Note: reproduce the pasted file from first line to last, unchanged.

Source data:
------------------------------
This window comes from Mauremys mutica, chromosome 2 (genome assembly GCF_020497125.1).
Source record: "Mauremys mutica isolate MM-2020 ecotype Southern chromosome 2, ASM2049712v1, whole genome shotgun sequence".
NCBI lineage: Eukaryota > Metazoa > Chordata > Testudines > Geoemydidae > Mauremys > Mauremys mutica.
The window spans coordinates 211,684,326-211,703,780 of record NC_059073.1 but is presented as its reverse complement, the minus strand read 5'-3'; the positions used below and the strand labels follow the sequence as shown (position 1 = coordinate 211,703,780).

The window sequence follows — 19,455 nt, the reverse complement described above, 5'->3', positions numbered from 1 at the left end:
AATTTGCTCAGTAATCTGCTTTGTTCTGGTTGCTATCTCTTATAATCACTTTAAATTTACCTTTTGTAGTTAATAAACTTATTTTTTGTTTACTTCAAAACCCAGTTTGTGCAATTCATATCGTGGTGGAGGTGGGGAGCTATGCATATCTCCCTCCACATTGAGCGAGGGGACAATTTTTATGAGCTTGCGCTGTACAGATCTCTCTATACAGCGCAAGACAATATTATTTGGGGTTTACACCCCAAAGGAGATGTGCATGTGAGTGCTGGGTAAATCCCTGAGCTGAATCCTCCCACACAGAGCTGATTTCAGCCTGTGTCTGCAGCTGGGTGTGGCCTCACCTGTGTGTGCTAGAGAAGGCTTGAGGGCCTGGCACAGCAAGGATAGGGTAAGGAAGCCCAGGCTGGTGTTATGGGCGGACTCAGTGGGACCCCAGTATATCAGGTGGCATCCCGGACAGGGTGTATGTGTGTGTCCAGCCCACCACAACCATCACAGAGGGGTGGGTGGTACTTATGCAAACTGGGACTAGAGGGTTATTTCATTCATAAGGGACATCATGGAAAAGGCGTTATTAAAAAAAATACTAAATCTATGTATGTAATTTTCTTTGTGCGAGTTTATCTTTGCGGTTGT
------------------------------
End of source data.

This window comes from Mauremys mutica, chromosome 2 (genome assembly GCF_020497125.1).
Source record: "Mauremys mutica isolate MM-2020 ecotype Southern chromosome 2, ASM2049712v1, whole genome shotgun sequence".
NCBI lineage: Eukaryota > Metazoa > Chordata > Testudines > Geoemydidae > Mauremys > Mauremys mutica.
The window spans coordinates 211,684,326-211,703,780 of record NC_059073.1 but is presented as its reverse complement, the minus strand read 5'-3'; the positions used below and the strand labels follow the sequence as shown (position 1 = coordinate 211,703,780).

The window sequence follows — 19,455 nt, the reverse complement described above, 5'->3', positions numbered from 1 at the left end:
AATTTGCTCAGTAATCTGCTTTGTTCTGGTTGCTATCTCTTATAATCACTTTAAATTTACCTTTTGTAGTTAATAAACTTATTTTTTGTTTACTTCAAAACCCAGTTTGTGCAATTCATATCGTGGTGGAGGTGGGGAGCTATGCATATCTCCCTCCACATTGAGCGAGGGGACAATTTTTATGAGCTTGCGCTGTACAGATCTCTCTATACAGCGCAAGACAATATTATTTGGGGTTTACACCCCAAAGGAGATGTGCATGTGAGTGCTGGGTAAATCCCTGAGCTGAATCCTCCCACACAGAGCTGATTTCAGCCTGTGTCTGCAGCTGGGTGTGGCCTCACCTGTGTGTGCTAGAGAAGGCTTGAGGGCCTGGCACAGCAAGGATAGGGTAAGGAAGCCCAGGCTGGTGTTATGGGCGGACTCAGTGGGACCCCAGTATATCAGGTGGCATCCCGGACAGGGTGTATGTGTGTGTCCAGCCCACCACAACCATCACAGAGGGGTGGGTGGTACTTATGCAAACTGGGACTAGAGGGTTATTTCATTCATAAGGGACATCATGGAAAAGGCGTTATTAAAAAAAATACTAAATCTATGTATGTAATTTTCTTTGTGCGAGTTTATCTTTGCGGTTGT